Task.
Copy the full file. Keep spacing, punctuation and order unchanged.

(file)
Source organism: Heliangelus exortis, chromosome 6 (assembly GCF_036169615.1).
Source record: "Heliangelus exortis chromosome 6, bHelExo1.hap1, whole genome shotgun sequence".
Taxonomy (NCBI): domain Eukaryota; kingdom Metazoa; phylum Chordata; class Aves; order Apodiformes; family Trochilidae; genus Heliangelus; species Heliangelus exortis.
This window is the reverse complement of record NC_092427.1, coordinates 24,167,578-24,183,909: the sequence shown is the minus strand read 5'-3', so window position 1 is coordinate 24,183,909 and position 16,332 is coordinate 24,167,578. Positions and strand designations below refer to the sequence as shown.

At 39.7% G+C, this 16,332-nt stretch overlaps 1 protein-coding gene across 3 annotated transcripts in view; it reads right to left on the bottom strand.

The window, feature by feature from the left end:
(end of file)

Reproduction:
Source organism: Heliangelus exortis, chromosome 6 (assembly GCF_036169615.1).
Source record: "Heliangelus exortis chromosome 6, bHelExo1.hap1, whole genome shotgun sequence".
Taxonomy (NCBI): domain Eukaryota; kingdom Metazoa; phylum Chordata; class Aves; order Apodiformes; family Trochilidae; genus Heliangelus; species Heliangelus exortis.
This window is the reverse complement of record NC_092427.1, coordinates 24,167,578-24,183,909: the sequence shown is the minus strand read 5'-3', so window position 1 is coordinate 24,183,909 and position 16,332 is coordinate 24,167,578. Positions and strand designations below refer to the sequence as shown.

At 39.7% G+C, this 16,332-nt stretch overlaps 1 protein-coding gene across 3 annotated transcripts in view; it reads right to left on the bottom strand.

The window, feature by feature from the left end: